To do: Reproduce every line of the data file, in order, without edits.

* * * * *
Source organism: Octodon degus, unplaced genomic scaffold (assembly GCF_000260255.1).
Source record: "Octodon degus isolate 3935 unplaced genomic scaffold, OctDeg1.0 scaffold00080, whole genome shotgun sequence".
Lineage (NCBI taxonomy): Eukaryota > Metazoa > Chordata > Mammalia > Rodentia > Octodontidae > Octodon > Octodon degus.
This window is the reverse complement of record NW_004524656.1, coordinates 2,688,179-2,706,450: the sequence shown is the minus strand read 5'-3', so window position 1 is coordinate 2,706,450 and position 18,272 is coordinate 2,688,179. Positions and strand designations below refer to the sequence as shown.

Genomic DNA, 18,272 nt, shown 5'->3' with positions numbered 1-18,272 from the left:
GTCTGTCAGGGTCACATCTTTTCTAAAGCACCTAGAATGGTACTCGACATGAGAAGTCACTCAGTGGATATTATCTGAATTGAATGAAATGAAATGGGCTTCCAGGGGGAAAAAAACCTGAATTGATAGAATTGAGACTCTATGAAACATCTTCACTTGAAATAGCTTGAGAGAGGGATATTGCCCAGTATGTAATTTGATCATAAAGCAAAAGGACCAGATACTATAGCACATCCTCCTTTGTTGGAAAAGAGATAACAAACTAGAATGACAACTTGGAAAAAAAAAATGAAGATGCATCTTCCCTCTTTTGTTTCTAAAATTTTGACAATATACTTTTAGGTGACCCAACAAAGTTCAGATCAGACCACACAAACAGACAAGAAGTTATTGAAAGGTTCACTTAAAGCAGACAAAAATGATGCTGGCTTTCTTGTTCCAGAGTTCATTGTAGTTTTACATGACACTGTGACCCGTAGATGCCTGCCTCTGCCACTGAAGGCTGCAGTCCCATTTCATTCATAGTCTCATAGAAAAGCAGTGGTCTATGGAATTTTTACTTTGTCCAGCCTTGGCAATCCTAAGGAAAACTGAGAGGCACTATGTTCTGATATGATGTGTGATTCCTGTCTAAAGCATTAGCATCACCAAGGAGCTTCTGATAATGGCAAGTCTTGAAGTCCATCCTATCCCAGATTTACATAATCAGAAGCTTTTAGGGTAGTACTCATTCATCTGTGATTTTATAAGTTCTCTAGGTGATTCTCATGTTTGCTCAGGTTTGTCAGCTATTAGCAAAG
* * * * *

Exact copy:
Source organism: Octodon degus, unplaced genomic scaffold (assembly GCF_000260255.1).
Source record: "Octodon degus isolate 3935 unplaced genomic scaffold, OctDeg1.0 scaffold00080, whole genome shotgun sequence".
Lineage (NCBI taxonomy): Eukaryota > Metazoa > Chordata > Mammalia > Rodentia > Octodontidae > Octodon > Octodon degus.
This window is the reverse complement of record NW_004524656.1, coordinates 2,688,179-2,706,450: the sequence shown is the minus strand read 5'-3', so window position 1 is coordinate 2,706,450 and position 18,272 is coordinate 2,688,179. Positions and strand designations below refer to the sequence as shown.

Genomic DNA, 18,272 nt, shown 5'->3' with positions numbered 1-18,272 from the left:
GTCTGTCAGGGTCACATCTTTTCTAAAGCACCTAGAATGGTACTCGACATGAGAAGTCACTCAGTGGATATTATCTGAATTGAATGAAATGAAATGGGCTTCCAGGGGGAAAAAAACCTGAATTGATAGAATTGAGACTCTATGAAACATCTTCACTTGAAATAGCTTGAGAGAGGGATATTGCCCAGTATGTAATTTGATCATAAAGCAAAAGGACCAGATACTATAGCACATCCTCCTTTGTTGGAAAAGAGATAACAAACTAGAATGACAACTTGGAAAAAAAAAATGAAGATGCATCTTCCCTCTTTTGTTTCTAAAATTTTGACAATATACTTTTAGGTGACCCAACAAAGTTCAGATCAGACCACACAAACAGACAAGAAGTTATTGAAAGGTTCACTTAAAGCAGACAAAAATGATGCTGGCTTTCTTGTTCCAGAGTTCATTGTAGTTTTACATGACACTGTGACCCGTAGATGCCTGCCTCTGCCACTGAAGGCTGCAGTCCCATTTCATTCATAGTCTCATAGAAAAGCAGTGGTCTATGGAATTTTTACTTTGTCCAGCCTTGGCAATCCTAAGGAAAACTGAGAGGCACTATGTTCTGATATGATGTGTGATTCCTGTCTAAAGCATTAGCATCACCAAGGAGCTTCTGATAATGGCAAGTCTTGAAGTCCATCCTATCCCAGATTTACATAATCAGAAGCTTTTAGGGTAGTACTCATTCATCTGTGATTTTATAAGTTCTCTAGGTGATTCTCATGTTTGCTCAGGTTTGTCAGCTATTAGCAAAG